Spring is finally here and luckily I have been busy making warm weather clothes! So last week I made a boxy tank top inspired by this top from Gap and I absolutely love it and feel great wearing it. This top is super comfy and perfect for throwing on over a sports bra or bralette.
I can't articulate exactly why, but I instantly fell in love with this top when I saw it in a Gap ad. Maybe it's how simple it is, while still maintaining some structure, or maybe because it just looks really comfy. Anyways, I have never really been able to fit into Gap clothes, so I didn't even bother trying it on. At first I thought it was made of a sweatshirt material, but it is actually just made of regular T-shirt material. I decided to stick with the initial idea of a sweatshirt material, as it would give it more structure.
Not into DIY? Skip ahead to the bottom for some similar styles you can buy.
This was a simple top to put together, since it is boxy by design, no need to worry about a perfect fit. I already had a similar top that I used as a pattern, but really any loose fitting T-shirt or tank top will work. Fold the pattern top in half so that the armholes line up and place it on the fold of your fabric. I used tailor chalk, which easily comes out, to outline the pattern. Make sure to draw your line/cut about a half inch bigger then your pattern, this is a seam allowance so that you can sew the edges without making it smaller then you intended. After you cut it out, place the cut piece on the fold and cut out a second piece. This will be the front and back. Your outline should roughly look like the picture below.
Roughly measure the armholes and neck opening to determine how much edging you will need. I cut 29 inches for the neck and 20 inches for each arm (I ended up having a lot of excess length, but better too much then too little). Cut out one piece of edging for the neck, and one for each armhole, the respective lengths that you measured and 2 1/2 inches wide. Now you have all your pieces cut out.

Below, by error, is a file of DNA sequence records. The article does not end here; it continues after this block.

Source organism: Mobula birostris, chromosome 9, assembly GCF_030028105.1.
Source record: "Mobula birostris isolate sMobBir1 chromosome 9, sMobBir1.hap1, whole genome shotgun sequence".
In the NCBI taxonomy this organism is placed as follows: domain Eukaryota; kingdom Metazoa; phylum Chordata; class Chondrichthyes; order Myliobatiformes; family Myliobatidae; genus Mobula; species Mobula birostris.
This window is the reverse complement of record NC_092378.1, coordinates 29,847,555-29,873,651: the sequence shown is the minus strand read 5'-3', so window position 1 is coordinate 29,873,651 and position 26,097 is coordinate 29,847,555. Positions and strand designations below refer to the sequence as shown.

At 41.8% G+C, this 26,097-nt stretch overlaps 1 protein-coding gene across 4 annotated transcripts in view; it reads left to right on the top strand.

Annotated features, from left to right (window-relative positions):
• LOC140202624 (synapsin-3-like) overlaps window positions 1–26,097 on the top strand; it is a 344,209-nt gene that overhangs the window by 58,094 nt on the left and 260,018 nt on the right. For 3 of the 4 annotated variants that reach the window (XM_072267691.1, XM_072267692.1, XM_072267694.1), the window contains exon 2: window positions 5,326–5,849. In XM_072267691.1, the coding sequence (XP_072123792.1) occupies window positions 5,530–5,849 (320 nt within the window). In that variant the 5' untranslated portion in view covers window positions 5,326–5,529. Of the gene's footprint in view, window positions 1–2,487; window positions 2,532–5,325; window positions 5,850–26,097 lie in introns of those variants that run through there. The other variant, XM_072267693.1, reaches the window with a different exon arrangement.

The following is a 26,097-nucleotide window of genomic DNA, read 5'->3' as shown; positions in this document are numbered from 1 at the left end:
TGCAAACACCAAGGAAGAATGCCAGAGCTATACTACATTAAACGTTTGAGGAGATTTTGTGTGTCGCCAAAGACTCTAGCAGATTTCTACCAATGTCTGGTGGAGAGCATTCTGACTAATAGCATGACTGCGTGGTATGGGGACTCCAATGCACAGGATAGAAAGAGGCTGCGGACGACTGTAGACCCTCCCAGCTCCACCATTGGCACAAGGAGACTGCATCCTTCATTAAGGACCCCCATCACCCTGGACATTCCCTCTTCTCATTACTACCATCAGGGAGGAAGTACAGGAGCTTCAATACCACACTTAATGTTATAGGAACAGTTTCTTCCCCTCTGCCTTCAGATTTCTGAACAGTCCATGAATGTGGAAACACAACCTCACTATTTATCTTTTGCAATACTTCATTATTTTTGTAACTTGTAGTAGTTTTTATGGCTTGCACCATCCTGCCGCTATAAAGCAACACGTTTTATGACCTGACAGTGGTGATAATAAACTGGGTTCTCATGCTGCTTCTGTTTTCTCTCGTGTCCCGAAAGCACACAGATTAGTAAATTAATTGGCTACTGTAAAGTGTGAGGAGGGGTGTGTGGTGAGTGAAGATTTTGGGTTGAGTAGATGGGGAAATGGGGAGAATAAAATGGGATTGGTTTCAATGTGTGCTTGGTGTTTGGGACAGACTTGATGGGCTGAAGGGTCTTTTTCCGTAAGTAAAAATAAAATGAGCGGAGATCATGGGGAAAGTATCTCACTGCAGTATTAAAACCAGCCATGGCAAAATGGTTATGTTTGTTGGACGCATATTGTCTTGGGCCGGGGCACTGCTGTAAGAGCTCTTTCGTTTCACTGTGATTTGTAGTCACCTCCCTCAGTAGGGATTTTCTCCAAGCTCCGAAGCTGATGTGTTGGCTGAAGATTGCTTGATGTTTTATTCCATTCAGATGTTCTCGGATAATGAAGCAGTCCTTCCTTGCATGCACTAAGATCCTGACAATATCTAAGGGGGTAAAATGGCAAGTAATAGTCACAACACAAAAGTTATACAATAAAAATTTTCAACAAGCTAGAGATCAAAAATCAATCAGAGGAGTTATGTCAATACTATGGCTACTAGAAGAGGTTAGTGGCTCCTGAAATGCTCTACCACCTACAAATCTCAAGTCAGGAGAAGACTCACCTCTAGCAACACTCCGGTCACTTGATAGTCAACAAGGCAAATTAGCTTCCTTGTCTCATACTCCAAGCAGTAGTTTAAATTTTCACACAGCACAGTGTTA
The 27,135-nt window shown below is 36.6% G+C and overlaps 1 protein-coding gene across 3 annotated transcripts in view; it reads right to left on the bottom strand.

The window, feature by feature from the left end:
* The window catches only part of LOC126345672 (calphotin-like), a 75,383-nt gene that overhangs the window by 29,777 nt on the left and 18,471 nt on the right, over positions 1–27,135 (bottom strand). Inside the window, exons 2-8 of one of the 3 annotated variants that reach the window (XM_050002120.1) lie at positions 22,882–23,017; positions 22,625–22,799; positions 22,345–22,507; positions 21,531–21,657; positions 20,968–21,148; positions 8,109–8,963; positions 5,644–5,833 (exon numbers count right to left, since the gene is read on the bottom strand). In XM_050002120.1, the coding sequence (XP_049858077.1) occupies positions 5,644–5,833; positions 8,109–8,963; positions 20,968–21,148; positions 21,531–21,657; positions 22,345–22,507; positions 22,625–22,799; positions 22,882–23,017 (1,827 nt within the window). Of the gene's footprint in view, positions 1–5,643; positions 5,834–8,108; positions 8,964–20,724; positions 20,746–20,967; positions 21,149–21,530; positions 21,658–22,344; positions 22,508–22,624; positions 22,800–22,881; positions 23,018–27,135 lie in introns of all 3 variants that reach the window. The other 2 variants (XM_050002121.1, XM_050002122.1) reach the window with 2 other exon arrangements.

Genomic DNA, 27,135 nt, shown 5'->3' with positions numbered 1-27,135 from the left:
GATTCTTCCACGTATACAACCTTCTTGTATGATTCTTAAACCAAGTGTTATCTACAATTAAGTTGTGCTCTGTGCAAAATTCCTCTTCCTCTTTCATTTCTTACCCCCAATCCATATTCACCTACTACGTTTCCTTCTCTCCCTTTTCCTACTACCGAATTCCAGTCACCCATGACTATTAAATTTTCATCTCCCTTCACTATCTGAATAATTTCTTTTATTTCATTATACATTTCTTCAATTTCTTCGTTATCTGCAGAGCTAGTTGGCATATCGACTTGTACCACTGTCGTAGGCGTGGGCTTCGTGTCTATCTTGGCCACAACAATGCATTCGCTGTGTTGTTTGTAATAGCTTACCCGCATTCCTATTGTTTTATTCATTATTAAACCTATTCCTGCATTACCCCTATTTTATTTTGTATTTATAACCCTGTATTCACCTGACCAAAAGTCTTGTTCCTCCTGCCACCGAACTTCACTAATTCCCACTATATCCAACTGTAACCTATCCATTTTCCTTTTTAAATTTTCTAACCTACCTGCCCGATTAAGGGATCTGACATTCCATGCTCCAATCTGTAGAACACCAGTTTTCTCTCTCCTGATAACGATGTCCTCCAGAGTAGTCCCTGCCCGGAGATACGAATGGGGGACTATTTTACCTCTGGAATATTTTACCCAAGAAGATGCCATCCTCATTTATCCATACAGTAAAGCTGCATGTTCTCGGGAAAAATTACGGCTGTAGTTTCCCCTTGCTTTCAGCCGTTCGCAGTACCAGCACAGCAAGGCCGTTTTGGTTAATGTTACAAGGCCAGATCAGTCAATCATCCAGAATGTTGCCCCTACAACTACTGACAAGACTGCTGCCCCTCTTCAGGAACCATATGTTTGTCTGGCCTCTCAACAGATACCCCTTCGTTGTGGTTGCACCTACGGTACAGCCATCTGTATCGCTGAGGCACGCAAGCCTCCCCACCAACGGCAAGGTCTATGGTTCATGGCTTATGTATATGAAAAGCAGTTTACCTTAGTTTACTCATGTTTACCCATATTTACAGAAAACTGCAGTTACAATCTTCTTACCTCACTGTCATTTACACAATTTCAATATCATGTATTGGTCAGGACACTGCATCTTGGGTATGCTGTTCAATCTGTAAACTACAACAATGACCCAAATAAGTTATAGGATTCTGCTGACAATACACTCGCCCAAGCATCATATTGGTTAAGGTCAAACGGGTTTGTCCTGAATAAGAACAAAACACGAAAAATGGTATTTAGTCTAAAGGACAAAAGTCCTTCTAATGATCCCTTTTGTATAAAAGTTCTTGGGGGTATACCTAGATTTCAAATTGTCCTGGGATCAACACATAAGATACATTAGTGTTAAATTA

First, with right sides together (the side of the fabric you want to show) sew together the front and back pieces at the top of the shoulder, then on each side under the curve of the armhole. These seems are shown in red in the picture below. Iron the seams open, they can look a little puffy when you first sew them, so it will look a lot better after being ironed. Try it on to make sure it roughly fits the way you want it. If not make any adjustments now. The fit will end up being a little shorter and the arm/neck holes will be a littler wider then it fits at this stage, so use a little imagination.
With all your edging pieces, fold them in half with the wrong sides together and iron them down. Then you want to pin the edging to the main piece. Put one of the right sides of the edging against the right side of the main piece and line up the end of the edging with one of the seems you already sewed on the main piece. On the neck this will be one of the side edges, and on the armholes you will want to line it up with the underarm seam. When pining the edging make sure to leave a little piece extra at the beginning. You will need to sew together the two end pieces of edging later. Sew the edging to the main piece. I made my seam 1/2 inch from the edge. When you finish, sew together the ends of each edging together so it creates the closed loop around each hole. Make sure to iron the new seams and trim the excess material.
Now you just need hem the bottom. Simply fold the bottom underneath so that wrong sides are together. I did about a 1/2 inch seam. Iron and you are all done!
|Gap (Original Inspiration)|